Looking at family photos of Bonny, Andrew and Kamaia, you couldn’t even begin to imagine what pain each of these three people are carrying with them, because their pain is psychological, not something you can easily see with your eyes. A mother and daughter by blood and a step-dad, who soon became a “real” dad. Understanding the instant bond Kamaia and Andrew had is so special and strong, they had an uncanny likeness to each other, to the extent that everyone thought Bonny was the step-parent.
“On Kamaia‘s third birthday Andrew moved into my home, right off the bat they had an almost instant bond, which only strengthened over time. They were fishing buddies. She loved to hang out with him when he was doing anything and to learn from him,” – Bonny
Andrew “Mung” Perry was a proud man and served for eight months in Afghanistan with the Royal Australia Air Force. Details of his deployments were not something Andrew shared openly with Bonny and Kamaia, so it was near impossible to understand the extent to which his job would change the man they knew and loved when he returned home for good.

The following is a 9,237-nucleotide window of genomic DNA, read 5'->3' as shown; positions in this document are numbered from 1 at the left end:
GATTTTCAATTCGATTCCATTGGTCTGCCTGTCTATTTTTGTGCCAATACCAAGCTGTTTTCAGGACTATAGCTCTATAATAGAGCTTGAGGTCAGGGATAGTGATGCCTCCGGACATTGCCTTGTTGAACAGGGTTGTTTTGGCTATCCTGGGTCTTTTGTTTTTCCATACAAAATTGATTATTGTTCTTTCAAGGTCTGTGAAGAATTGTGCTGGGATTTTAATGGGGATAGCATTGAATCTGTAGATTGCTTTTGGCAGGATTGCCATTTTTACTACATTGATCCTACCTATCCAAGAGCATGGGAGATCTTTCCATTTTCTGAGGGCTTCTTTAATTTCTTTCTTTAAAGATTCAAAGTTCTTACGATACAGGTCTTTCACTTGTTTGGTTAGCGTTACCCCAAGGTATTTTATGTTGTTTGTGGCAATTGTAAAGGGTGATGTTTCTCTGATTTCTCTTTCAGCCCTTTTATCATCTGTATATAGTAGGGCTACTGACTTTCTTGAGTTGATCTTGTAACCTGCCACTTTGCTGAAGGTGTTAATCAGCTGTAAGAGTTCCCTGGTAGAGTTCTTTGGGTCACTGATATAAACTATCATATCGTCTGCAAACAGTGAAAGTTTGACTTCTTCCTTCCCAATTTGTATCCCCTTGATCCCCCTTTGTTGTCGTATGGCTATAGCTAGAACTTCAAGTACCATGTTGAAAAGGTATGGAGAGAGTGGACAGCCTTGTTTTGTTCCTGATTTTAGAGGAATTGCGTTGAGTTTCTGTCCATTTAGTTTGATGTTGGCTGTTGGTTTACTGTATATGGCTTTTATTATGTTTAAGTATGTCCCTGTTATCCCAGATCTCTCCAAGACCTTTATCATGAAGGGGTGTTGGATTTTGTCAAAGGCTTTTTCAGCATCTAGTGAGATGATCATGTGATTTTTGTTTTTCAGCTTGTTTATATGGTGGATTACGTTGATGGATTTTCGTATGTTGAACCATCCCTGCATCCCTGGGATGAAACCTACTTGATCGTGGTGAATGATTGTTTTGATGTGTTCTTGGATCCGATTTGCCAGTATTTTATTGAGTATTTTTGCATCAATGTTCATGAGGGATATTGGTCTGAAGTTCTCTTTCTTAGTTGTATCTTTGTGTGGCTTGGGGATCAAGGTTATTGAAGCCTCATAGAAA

After Afghanistan, the Andrew they knew and loved returned home, but he was not quite himself.
“Dad had such a presence in the house, he was a practical joker and made me laugh so much. When he was gone it was quiet. I longed for him to come back home to us and crack jokes and make both mum and me laugh again. While he was away there was a constant fear that maybe tomorrow he wouldn’t Skype or call us, we lived for those chats.” – Kamaia
“When Andrew returned home, apart from being so thin, and seeming to have aged so much, he lost his spark for life. He was so serious, hypervigilant, and quiet,”
Your loved one returning home after being away should be a happy and joyous time, but having her dad home was a catch 22 for Kamaia. Deep down she wanted to hold her dad so tight and hug him and never let him go. But her reality was very different.
“There was a sense of having to physically approach him slowly, and announce yourself with distance, not to set him off. Some days it was a real challenge reading his body language, to see what mood he was in.”
Kamaia thought herself as a mother figure to her father, when she should have been his little girl, without a worry in the world.
“I wanted to wrap him up in blankets, chuck on a movie and keep him safe. I wanted to give him a big cuddle in a motherly way, and tell him that the world is a horrible place sometimes but tomorrow can always be better.”
Being the child of a Defence Force veteran can, at times, be a confusing and confronting relationship. At times children need to grow up faster than they should and deal with situations that no adult should ever be confronted with.